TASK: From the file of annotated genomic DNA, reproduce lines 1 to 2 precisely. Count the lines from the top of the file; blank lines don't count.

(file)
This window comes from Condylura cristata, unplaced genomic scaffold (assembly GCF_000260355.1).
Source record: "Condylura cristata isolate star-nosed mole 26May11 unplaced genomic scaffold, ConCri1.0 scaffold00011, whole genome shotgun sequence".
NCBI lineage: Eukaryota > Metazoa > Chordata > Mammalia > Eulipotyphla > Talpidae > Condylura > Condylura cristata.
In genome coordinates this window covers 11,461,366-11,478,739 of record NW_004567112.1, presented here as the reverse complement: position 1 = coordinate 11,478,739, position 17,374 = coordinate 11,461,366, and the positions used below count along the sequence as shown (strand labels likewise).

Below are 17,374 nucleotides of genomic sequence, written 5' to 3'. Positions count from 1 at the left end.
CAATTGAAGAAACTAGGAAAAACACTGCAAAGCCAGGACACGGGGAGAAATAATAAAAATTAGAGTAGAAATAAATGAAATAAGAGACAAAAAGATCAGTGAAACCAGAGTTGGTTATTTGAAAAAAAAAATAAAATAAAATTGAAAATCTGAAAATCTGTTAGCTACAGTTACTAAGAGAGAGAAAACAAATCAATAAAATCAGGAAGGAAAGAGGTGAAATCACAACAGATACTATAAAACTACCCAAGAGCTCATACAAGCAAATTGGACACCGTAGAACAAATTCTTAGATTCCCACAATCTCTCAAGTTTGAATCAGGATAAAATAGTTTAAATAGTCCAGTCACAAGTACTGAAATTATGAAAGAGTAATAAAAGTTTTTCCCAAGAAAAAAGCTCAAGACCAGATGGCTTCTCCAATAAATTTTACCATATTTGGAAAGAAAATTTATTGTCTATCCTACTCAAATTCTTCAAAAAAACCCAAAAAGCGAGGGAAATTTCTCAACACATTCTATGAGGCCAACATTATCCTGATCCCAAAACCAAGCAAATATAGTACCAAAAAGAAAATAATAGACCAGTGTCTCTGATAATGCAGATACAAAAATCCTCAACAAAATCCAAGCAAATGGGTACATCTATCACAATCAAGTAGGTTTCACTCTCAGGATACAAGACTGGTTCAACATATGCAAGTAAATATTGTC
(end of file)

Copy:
This window comes from Condylura cristata, unplaced genomic scaffold (assembly GCF_000260355.1).
Source record: "Condylura cristata isolate star-nosed mole 26May11 unplaced genomic scaffold, ConCri1.0 scaffold00011, whole genome shotgun sequence".